Artist Statement

Given my Indian heritage, my studio methodology brings with it traces of history, culture and spirituality. Having always been inspired by Eastern mythology and Western modern concepts, my art practice has become an amalgamation of the two. Using a festive colour palette not only offers a cultural identity but brings with it a sense of life and activates the surrounding space. Colour combined with scale has transformative powers, which lets viewers have an experiential encounter with my work. The concept of simplicity in my work allows for purity, which is rich in repercussion. It is free of explicit representational contents. “The more you complicate things, the more you lose. In renouncing you achieve more” Wolfgang Laib.

I am interested in the notion of materiality in the physical, philosophical and theosophical senses. I am exploring materials like paint, pigments, plastics, wood, turmeric, chili and flour, to create an ecstatic vision that overwhelms the viewers with a sense of mystery and emotion. The natural materials and pigments transcend themselves, rendering meaning and experience to the viewers. Turmeric and chili sprinkled on the floor fills the space with a lingering aroma playing with the viewer’s senses whilst bright colours engage the viewer’s eyes. There is an urge to explore, to touch, to view closely and to solve the mystery encapsulated by the work. The experience of the viewer becomes the main aspect of my work, making it meaningful and giving essence to my work.

My works are about formal relationships and a dialogue between space and architecture creating a spatial experience. They are a response to or an intervention to the architectural space. I am interested in the three-dimensional aspect of space, creating works using the walls, floor and ceiling. I want to add new depth and dimension to familiar spaces. I utilise different shapes, pigment and colour to make work on the wall, which extends onto the floor and ceiling. They create an illusion and play to become both two and three-dimensional.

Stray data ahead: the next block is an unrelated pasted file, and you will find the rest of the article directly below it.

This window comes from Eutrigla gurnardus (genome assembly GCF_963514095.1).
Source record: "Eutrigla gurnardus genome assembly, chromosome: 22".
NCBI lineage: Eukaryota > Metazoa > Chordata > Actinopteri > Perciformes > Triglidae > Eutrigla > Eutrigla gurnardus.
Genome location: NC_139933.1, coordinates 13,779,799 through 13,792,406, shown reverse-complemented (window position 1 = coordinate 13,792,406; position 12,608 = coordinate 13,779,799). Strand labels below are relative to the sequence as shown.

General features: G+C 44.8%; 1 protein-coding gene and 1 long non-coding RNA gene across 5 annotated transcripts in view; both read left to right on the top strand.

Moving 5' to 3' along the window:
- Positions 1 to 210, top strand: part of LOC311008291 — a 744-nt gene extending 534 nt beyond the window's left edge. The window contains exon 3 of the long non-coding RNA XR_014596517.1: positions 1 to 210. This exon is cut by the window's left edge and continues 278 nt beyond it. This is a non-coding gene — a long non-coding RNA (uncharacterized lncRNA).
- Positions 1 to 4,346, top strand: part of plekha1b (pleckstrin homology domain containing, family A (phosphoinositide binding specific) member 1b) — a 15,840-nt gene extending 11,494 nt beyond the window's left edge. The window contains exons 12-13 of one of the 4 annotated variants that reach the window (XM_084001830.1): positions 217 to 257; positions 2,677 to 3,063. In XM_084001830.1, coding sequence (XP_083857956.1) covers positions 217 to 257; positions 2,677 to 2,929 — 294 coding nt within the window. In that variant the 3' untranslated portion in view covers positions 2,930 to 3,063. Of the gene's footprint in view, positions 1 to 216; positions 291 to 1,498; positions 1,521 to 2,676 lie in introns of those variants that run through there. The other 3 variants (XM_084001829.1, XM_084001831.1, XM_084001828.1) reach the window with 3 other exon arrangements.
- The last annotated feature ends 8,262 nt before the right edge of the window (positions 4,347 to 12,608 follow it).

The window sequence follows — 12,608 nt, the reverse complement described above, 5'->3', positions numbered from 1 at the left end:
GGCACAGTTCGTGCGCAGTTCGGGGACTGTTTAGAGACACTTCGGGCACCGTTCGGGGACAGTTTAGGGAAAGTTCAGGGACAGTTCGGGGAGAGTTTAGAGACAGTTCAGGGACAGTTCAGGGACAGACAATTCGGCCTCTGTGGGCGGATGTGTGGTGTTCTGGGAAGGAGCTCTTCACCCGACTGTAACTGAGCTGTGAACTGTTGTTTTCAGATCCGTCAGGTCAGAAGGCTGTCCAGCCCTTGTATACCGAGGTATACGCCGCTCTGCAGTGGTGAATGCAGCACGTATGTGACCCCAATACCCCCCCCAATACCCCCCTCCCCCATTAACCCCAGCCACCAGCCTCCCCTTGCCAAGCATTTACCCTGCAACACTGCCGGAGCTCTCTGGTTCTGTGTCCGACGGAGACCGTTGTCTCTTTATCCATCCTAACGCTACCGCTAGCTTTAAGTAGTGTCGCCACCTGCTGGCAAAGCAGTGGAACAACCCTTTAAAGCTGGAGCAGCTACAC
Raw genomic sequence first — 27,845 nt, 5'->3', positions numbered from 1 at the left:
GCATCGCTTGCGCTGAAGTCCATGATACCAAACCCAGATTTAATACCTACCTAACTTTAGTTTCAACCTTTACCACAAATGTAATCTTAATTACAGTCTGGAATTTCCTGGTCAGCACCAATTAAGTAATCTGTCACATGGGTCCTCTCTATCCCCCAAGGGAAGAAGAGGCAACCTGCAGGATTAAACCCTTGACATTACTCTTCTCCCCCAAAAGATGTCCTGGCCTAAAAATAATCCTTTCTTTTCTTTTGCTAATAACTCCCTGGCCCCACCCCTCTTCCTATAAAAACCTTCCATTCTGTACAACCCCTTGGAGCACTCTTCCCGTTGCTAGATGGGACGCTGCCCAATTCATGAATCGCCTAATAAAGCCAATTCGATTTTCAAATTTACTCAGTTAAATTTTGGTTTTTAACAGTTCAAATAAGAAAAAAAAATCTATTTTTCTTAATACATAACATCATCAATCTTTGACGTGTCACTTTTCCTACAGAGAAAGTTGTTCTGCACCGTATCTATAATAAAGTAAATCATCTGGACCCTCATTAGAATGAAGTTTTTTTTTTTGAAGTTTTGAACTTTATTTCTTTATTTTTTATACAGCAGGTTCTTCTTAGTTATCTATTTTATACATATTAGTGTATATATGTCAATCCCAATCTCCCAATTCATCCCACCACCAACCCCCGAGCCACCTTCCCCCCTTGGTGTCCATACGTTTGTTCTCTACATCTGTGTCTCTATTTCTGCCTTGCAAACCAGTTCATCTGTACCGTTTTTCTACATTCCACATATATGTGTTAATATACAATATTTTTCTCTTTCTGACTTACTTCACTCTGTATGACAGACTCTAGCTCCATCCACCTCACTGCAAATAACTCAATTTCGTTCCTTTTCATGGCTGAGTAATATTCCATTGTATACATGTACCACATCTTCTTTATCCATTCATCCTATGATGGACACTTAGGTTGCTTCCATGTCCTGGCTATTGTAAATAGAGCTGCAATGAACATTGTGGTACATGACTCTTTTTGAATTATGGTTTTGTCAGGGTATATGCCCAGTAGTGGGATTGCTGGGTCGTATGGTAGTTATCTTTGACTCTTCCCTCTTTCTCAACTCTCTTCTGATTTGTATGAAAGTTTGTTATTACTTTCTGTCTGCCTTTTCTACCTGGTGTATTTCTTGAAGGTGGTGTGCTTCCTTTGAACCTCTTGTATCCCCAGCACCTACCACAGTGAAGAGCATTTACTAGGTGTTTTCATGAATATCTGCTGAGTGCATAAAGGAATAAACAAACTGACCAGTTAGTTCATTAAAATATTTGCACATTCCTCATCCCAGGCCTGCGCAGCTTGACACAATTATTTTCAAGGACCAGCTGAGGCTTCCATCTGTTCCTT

My recent installations are about a conversation between the ideas of the ephemeral and the permanent. One is about the tactile experience where one has the desire to touch the pigment and physically experience the work. While the other is about the visual experience, where given a few moments in front of these seductive works; the spectator is inevitably drawn by fleeting intangible moods. The Perspex contains or shields the pigment from the touch. I am also interested in the relationship between the reflective hard surface of the Perspex, which captures the bouncing light and transitory images of the surroundings and the viewer experiencing the work, whereas the matt porous, delicate and fragile pigment on the floor creates pulsating evanescent expressions. These bodies of work are about revealing the universal truth about the material, journey and celebration of life.

“From joy springs all creation, by joy it sustained, towards joy it proceeds, and to joy it returns.” Mundaka Upanishad.